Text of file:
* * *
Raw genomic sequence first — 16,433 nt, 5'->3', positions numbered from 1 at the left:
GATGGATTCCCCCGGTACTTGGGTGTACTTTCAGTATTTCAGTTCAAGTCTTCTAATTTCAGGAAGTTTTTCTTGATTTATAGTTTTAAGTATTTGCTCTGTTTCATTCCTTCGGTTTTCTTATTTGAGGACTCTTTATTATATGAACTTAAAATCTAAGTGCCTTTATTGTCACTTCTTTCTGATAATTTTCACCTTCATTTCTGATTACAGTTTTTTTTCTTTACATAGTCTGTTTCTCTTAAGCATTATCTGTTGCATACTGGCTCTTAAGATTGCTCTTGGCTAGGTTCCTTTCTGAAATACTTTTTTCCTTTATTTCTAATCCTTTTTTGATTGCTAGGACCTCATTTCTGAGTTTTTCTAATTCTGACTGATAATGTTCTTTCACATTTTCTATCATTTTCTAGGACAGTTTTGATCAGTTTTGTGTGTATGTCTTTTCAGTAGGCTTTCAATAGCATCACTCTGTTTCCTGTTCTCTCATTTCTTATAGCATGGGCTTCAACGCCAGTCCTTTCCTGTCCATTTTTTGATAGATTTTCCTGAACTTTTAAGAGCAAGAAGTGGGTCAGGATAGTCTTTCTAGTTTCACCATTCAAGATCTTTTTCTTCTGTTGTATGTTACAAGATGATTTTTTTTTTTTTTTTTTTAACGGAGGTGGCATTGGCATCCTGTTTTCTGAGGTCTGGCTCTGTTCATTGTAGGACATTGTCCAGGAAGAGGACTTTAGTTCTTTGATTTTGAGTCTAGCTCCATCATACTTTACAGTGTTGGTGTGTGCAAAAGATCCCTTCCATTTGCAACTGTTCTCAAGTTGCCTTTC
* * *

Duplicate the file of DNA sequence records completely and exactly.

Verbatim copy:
Raw genomic sequence first — 16,433 nt, 5'->3', positions numbered from 1 at the left:
GATGGATTCCCCCGGTACTTGGGTGTACTTTCAGTATTTCAGTTCAAGTCTTCTAATTTCAGGAAGTTTTTCTTGATTTATAGTTTTAAGTATTTGCTCTGTTTCATTCCTTCGGTTTTCTTATTTGAGGACTCTTTATTATATGAACTTAAAATCTAAGTGCCTTTATTGTCACTTCTTTCTGATAATTTTCACCTTCATTTCTGATTACAGTTTTTTTTCTTTACATAGTCTGTTTCTCTTAAGCATTATCTGTTGCATACTGGCTCTTAAGATTGCTCTTGGCTAGGTTCCTTTCTGAAATACTTTTTTCCTTTATTTCTAATCCTTTTTTGATTGCTAGGACCTCATTTCTGAGTTTTTCTAATTCTGACTGATAATGTTCTTTCACATTTTCTATCATTTTCTAGGACAGTTTTGATCAGTTTTGTGTGTATGTCTTTTCAGTAGGCTTTCAATAGCATCACTCTGTTTCCTGTTCTCTCATTTCTTATAGCATGGGCTTCAACGCCAGTCCTTTCCTGTCCATTTTTTGATAGATTTTCCTGAACTTTTAAGAGCAAGAAGTGGGTCAGGATAGTCTTTCTAGTTTCACCATTCAAGATCTTTTTCTTCTGTTGTATGTTACAAGATGATTTTTTTTTTTTTTTTTTTAACGGAGGTGGCATTGGCATCCTGTTTTCTGAGGTCTGGCTCTGTTCATTGTAGGACATTGTCCAGGAAGAGGACTTTAGTTCTTTGATTTTGAGTCTAGCTCCATCATACTTTACAGTGTTGGTGTGTGCAAAAGATCCCTTCCATTTGCAACTGTTCTCAAGTTGCCTTTC